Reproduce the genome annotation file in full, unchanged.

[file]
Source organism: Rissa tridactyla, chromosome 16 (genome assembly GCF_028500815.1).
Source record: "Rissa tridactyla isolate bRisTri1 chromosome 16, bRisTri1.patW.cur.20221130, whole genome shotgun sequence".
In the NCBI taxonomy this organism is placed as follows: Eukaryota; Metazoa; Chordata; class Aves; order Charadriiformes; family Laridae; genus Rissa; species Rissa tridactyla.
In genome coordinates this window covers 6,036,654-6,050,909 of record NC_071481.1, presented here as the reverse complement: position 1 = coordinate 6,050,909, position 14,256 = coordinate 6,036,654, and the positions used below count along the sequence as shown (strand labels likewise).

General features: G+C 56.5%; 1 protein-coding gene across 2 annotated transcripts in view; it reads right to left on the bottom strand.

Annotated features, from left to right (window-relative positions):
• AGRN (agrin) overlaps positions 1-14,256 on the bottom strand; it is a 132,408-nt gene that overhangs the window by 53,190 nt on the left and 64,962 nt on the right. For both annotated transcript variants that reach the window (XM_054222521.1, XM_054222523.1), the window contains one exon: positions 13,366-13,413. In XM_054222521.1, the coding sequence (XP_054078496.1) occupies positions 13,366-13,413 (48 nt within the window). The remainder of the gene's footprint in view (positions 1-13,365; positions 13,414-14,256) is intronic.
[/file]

Source organism: Rissa tridactyla, chromosome 16 (genome assembly GCF_028500815.1).
Source record: "Rissa tridactyla isolate bRisTri1 chromosome 16, bRisTri1.patW.cur.20221130, whole genome shotgun sequence".
In the NCBI taxonomy this organism is placed as follows: Eukaryota; Metazoa; Chordata; class Aves; order Charadriiformes; family Laridae; genus Rissa; species Rissa tridactyla.
In genome coordinates this window covers 6,036,654-6,050,909 of record NC_071481.1, presented here as the reverse complement: position 1 = coordinate 6,050,909, position 14,256 = coordinate 6,036,654, and the positions used below count along the sequence as shown (strand labels likewise).

General features: G+C 56.5%; 1 protein-coding gene across 2 annotated transcripts in view; it reads right to left on the bottom strand.

Annotated features, from left to right (window-relative positions):
• AGRN (agrin) overlaps positions 1-14,256 on the bottom strand; it is a 132,408-nt gene that overhangs the window by 53,190 nt on the left and 64,962 nt on the right. For both annotated transcript variants that reach the window (XM_054222521.1, XM_054222523.1), the window contains one exon: positions 13,366-13,413. In XM_054222521.1, the coding sequence (XP_054078496.1) occupies positions 13,366-13,413 (48 nt within the window). The remainder of the gene's footprint in view (positions 1-13,365; positions 13,414-14,256) is intronic.